The Center of RNA Biology announced the two 2013 RNA fellows, Paul Sample from the Alfonzo lab and Andrei Rajkovic from the Ibba lab. These students were chosen from eleven outstanding applicants. They will obtain full stipend and tuition for all of 2013 provided by the College of Arts and Sciences, the Office of Research and the College of Medicine.
R. Keith Slotkin, assistant professor, molecular genetics, just received the National Science Foundation’s highest award for the country’s most promising young scientists, the NSF CAREER Award. These grants are given to researchers who early in their careers have clearly demonstrated their potential for making significant discoveries in their fields. Slotkin studies transposable elements, sometimes called “jumping genes,” that are stretches of DNA that can duplicate or move from one location in the genome to another.
“These are fragments of DNA that reside in the genomes of multicellular organisms,” Slotkin said. “They’re not considered actual genes, but they’re like little genomic parasites. They are out only to duplicate themselves–not to help the organism they reside in.”
Their highly-successful ability to do just that has resulted in transposable elements occupying vast amounts of most plant and animal genomes. “For example, they occupy nearly half of the human genome, and 85% of corn,” Slotkin said.
In Arabidopsis thaliana, the plant that Slotkin and his students work on, transposable elements account for 20% of the genome.
Although often overlooked or dismissed as “junk DNA,” transposable elements have played an important role in the structure and evolution of these genomes.
One of the key questions is why transposable elements have been conserved through time.
“Maybe,” Slotkin said, “they have a key function in the organism. But we don’t yet know whether they are pure parasites or have another function.
“But we do know that when transposable elements are active—that is when they ‘jump,’ they cause damage, which includes chromosome breakage, instability, and disease and can destroy an organism very quickly from inside.”
It is no wonder that an organism puts a lot of its energy into suppressing or silencing transposable elements. To be successful, an organism must be able to determine which stretches of its genome are transposable elements and then shut them down.
This leads to questions of how a cell can tell transposable elements and regular genes apart and how a cell knows when to initiate silencing. The detailed molecular mechanism of how a cell determines which regions of DNA are composed of transposable elements, and how the silencing of transposable elements is initiated, are the key topics being addressed in the new NSF grant.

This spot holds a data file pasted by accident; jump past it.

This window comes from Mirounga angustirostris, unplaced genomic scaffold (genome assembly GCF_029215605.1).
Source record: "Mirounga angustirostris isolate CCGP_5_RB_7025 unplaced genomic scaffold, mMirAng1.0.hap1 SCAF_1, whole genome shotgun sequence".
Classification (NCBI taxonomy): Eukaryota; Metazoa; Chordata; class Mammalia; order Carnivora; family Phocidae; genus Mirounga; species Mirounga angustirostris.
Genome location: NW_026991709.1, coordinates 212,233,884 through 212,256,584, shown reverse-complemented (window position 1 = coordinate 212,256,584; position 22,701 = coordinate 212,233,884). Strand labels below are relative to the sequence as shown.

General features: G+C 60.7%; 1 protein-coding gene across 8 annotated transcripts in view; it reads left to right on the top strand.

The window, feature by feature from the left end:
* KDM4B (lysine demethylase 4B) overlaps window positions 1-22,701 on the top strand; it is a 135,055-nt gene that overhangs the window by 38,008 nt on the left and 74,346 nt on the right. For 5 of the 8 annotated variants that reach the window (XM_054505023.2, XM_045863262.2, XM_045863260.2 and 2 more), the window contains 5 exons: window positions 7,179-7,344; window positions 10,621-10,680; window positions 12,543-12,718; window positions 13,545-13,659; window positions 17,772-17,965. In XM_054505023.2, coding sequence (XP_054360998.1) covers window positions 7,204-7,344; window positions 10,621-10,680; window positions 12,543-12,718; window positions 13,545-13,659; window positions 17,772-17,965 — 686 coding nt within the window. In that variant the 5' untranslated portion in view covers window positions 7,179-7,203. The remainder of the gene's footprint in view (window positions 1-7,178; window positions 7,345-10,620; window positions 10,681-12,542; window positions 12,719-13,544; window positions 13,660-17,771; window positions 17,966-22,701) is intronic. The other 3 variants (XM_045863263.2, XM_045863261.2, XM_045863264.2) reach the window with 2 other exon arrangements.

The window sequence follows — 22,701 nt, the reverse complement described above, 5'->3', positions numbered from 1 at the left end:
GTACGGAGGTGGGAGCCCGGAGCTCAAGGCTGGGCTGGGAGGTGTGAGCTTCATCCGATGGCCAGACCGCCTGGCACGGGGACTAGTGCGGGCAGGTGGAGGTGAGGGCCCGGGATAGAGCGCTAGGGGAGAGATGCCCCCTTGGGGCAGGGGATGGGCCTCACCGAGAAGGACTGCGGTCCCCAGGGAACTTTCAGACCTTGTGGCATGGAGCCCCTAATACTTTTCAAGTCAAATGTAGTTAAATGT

“Once they are silenced,” Slotkin said, “the organism is very good at keeping them silenced.
“In an animal, that silencing can be maintained only until it reproduces, because animal cells go through a re-setting process in utero.
“But in plants, this silencing can be passed down from mother to child, trans-generationally. This is not a mutation, but is epigenetic, or outside the genome; these are not changes to DNA sequence but are still inherited from cell to cell and in plants from parent-to-offspring.
“Plants offer a unique opportunity to study transposable elements,” Slotkin said. “Unlike animals, plants lack a germline that is set-aside early in embryonic development, meaning that epigenetic changes that occur during plant development are more likely to be transmitted to the next generation.
“Also plants have evolved a particularly diverse suite of mechanisms for encoding and propagating epigenetic modifications, such as forms of DNA methylation that specifically mark sites targeted by small RNA-based silencing.”
Studies into the location and timing of transposable element silencing in eukaryotes led to the identification of germ cells as the key spatial and temporal point of the lifecycle where this regulation and the initiation of transposable element silencing occurs.
Male germ cells (the equivalent of animal sperm cells) in flowering plants are housed in pollen grains. In Arabidopsis, mature pollen is a three-celled structure, containing two sperm cells embedded into a larger vegetative cell.
“Transposable element silencing is lost specifically in the pollen vegetative cell, resulting in the reactivation and mobilization of transposable elements,” Slotkin said.
“My laboratory studies transposable element epigenetic regulation at key developmental points in the plant life cycle, with particular interest in germ cells and pollen.
“We hope to discover how these mutagenic transposable elements are epigenetically repressed from generation to generation, as well as how this system has been adopted over evolutionary time to regulate non-transposable element genes,” Slotkin said.
They are asking several questions–how the cell recognizes which regions of the genome are genes and should be expressed, and which are transposable elements and shoud be selectively silenced; how epigenetic information targeting transposable elements for silencing is propogated from generation to generation, protecting each generation from new mutations; and how the recruitment of epigenetic control to transposable elements has been co-opted over evolutionary time to produce novel and interesting examples of gene regulation.
We look forward to the answers.